Recommended by: Alex



Los Angeles Restaurant Discussion Board


Post your suggestions, recommendations, and reviews.












Tastingmenu is focused on superlative restaurant experiences from two perspectives: behind the plate and behind the stove. Tastingmenu is written by Hillel (professional eater) and Dana (up-and-coming professional chef) in Seattle, Washington.

Search tastingmenu





























  Garlic has long been credited with providing and prolonging physical strength and was fed to Egyptian slaves building the giant pyramids. Throughout the centuries, its medicinal claims have included cures for toothaches, consumption, open wounds and evil demons. A member of the lily family, garlic is a cousin to leeks, chives, onions and shallots. The edible bulb or "head" grows beneath the ground. This bulb is made up of sections called cloves, each encased in its own parchmentlike membrane. Today's major garlic suppliers include the United States (mainly California, Texas and Louisiana), France, Spain, Italy and Mexico. There are three major types of garlic available in the United States: the white-skinned, strongly flavored American garlic; the Mexican and Italian garlic, both of which have mauve-colored skins and a somewhat milder flavor; and the Paul Bunyanesque, white-skinned elephant garlic (which is not a true garlic, but a relative of the leek), the most mildly flavored of the three. Depending on the variety, cloves of American, Mexican and Italian garlic can range from 1/2 to 1 1/2 inches in length. Elephant garlic (grown mainly in California) has bulbs the size of a small grapefruit, with huge cloves averaging 1 ounce each. It can be purchased through mail order and in some gourmet markets. Green garlic, available occasionally in specialty produce markets, is young garlic before it begins to form cloves. It resembles a baby leek, with a long green top and white bulb, sometimes tinged with pink. The flavor of a baby plant is much softer than that of mature garlic. Fresh garlic is available year-round. Purchase firm, plump bulbs with dry skins. Avoid heads with soft or shriveled cloves, and those stored in the refrigerated section of the produce department. Store fresh garlic in an open container (away from other foods) in a cool, dark place. Properly stored, unbroken bulbs can be kept up to 8 weeks, though they will begin to dry out toward the end of that time. Once broken from the bulb, individual cloves will keep from 3 to 10 days. Garlic is usually peeled before use in recipes. Among the exceptions are roasted garlic bulbs and the famous dish, "chicken with 40 cloves of garlic," in which unpeeled garlic cloves are baked with chicken in a broth until they become sweet and butter-soft. Crushing, chopping, pressing or pureeing garlic releases more of its essential oils and provides a sharper, more assertive flavor than slicing or leaving it whole. Garlic is readily available in forms other than fresh. Dehydrated garlic flakes (sometimes referred to as instant garlic) are slices or bits of garlic that must be reconstituted before using (unless added to a liquid-based dish, such as soup or stew). When dehydrated garlic flakes are ground, the result is garlic powder. Garlic salt is garlic powder blended with salt and a moisture-absorbing agent. Garlic extract and garlic juice are derived from pressed garlic cloves. Though all of these products are convenient, they're a poor flavor substitute for the less expensive, readily available and easy-to-store fresh garlic. One unfortunate side effect of garlic is that, because its essential oils permeate the lung tissue, it remains with the body long after it's been consumed, affecting breath and even skin odor. Chewing chlorophyll tablets or fresh parsley is helpful but, unfortunately, modern-day science has yet to find the perfect antidote for residual garlic odor.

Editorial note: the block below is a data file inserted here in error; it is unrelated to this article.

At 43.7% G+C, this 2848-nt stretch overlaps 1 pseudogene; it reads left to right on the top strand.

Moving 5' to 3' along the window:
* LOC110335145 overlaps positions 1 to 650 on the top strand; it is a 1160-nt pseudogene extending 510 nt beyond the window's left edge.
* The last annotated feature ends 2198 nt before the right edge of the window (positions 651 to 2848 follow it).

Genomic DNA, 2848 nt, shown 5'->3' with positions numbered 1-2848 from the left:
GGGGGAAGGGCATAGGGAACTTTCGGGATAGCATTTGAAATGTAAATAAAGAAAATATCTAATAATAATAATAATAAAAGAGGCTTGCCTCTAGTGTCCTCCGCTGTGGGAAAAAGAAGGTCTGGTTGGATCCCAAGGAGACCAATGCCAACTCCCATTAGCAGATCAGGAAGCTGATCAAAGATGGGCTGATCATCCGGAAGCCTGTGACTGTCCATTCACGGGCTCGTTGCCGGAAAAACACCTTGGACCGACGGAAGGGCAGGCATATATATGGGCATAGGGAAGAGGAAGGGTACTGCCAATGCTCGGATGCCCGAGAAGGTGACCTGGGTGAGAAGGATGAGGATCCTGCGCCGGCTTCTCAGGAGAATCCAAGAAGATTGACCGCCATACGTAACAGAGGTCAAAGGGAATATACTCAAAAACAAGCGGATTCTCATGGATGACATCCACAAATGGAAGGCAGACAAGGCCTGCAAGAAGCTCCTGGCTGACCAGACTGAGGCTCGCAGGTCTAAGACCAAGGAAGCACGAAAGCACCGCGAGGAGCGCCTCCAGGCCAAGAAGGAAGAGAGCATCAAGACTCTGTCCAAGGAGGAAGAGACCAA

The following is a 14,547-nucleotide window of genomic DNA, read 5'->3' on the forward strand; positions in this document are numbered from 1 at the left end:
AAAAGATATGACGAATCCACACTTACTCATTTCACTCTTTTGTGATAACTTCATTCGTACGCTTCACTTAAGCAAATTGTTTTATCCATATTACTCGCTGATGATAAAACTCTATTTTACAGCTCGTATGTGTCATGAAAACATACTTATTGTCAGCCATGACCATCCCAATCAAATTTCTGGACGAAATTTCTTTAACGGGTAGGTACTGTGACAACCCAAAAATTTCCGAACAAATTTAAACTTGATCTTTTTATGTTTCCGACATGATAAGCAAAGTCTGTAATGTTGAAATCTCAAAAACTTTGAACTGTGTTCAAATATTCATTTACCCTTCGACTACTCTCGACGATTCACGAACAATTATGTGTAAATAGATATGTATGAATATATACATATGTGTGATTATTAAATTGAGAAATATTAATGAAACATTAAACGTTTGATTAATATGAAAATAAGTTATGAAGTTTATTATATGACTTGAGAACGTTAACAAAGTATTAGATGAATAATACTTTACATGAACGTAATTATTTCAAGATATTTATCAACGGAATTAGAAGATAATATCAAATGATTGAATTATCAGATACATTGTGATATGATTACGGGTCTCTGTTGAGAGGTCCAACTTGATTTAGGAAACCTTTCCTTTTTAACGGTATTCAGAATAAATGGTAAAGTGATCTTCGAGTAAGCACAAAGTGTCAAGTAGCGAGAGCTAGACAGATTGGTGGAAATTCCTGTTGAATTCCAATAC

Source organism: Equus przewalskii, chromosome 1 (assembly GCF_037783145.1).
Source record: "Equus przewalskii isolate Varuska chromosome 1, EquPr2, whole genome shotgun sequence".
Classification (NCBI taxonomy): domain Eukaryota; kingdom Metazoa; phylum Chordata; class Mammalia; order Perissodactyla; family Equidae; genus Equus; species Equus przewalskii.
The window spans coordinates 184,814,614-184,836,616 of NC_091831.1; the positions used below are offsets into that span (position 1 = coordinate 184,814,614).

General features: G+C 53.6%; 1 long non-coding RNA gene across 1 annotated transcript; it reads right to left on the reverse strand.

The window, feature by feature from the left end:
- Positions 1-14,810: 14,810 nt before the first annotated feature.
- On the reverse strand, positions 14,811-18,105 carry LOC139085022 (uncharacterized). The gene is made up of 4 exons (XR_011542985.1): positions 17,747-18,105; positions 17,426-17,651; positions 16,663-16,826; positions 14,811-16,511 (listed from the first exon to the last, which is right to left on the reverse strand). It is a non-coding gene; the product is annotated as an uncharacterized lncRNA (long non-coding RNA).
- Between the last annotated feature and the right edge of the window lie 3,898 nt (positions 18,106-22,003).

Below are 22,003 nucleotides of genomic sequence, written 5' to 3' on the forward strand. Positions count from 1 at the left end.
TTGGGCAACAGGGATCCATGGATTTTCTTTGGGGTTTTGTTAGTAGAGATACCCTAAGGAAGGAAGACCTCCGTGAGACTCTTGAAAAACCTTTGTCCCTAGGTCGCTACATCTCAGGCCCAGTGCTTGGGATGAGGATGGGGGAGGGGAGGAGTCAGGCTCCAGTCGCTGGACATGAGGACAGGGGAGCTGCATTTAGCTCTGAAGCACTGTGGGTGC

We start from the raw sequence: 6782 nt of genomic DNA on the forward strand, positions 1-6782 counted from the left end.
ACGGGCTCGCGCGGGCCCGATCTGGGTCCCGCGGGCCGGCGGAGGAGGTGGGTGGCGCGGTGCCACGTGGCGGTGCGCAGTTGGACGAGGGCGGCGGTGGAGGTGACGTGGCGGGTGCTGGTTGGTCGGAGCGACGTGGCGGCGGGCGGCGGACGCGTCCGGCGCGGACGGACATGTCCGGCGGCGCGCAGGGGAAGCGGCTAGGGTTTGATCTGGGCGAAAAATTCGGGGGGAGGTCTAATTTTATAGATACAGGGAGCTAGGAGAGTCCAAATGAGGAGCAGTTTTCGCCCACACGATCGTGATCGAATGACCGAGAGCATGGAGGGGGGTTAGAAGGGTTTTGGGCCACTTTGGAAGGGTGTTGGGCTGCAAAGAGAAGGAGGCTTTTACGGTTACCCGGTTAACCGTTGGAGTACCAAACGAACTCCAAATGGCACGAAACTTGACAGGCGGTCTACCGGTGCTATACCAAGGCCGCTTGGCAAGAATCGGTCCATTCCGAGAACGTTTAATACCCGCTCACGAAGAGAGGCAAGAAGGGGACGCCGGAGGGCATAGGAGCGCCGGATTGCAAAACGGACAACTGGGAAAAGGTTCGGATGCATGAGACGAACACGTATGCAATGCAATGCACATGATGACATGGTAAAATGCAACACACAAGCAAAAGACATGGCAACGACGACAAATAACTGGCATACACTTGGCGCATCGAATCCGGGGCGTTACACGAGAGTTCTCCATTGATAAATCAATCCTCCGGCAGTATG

Browse tastingmenu


Home | Restaurants by City X | Food Photography | Archive | Philosophy |
Free eBooks: All About Apples | Autumn Omakase

More: Discussion | Cool Food T-Shirts | Ingredients | Markets | Recipes
Search | Blog FAQ | Other Blogs

Best of tastingmenu



City View
June 9, 2006
San Francisco, California

05-har gow.jpg


Entry: July 6, 2006

Blue Plate
June 8, 2006
San Francisco, California

11 macaroni and drunken spanish goat cheese.jpg


Entry: June 19, 2006 

L'Atelier de JoŽl Robuchon
March 31, 2006
Las Vegas, Nevada

07 roquette salad gaspacho and tofu.jpg


Entry: July 18, 2006



Browse by City


Boston | Chicago | Houston | Las Vegas | Los Angeles | Maui | New York | Philadelphia | Portland | San Francisco | Seattle | Toronto | Utah | Vancouver | Washington D.C.

Bangkok | Beijing | Hong Kong | Seoul | Tokyo

Amsterdam | Berlin | Italy | London | Madrid | Paris | Vienna


Browse by Month











A  S O N D





Comments, questions, or feedback: info / at / tastingmenu / dot / com
All pages Copyright (c) 2001-2007 tastingmenu.com

Last modified 12/14/07.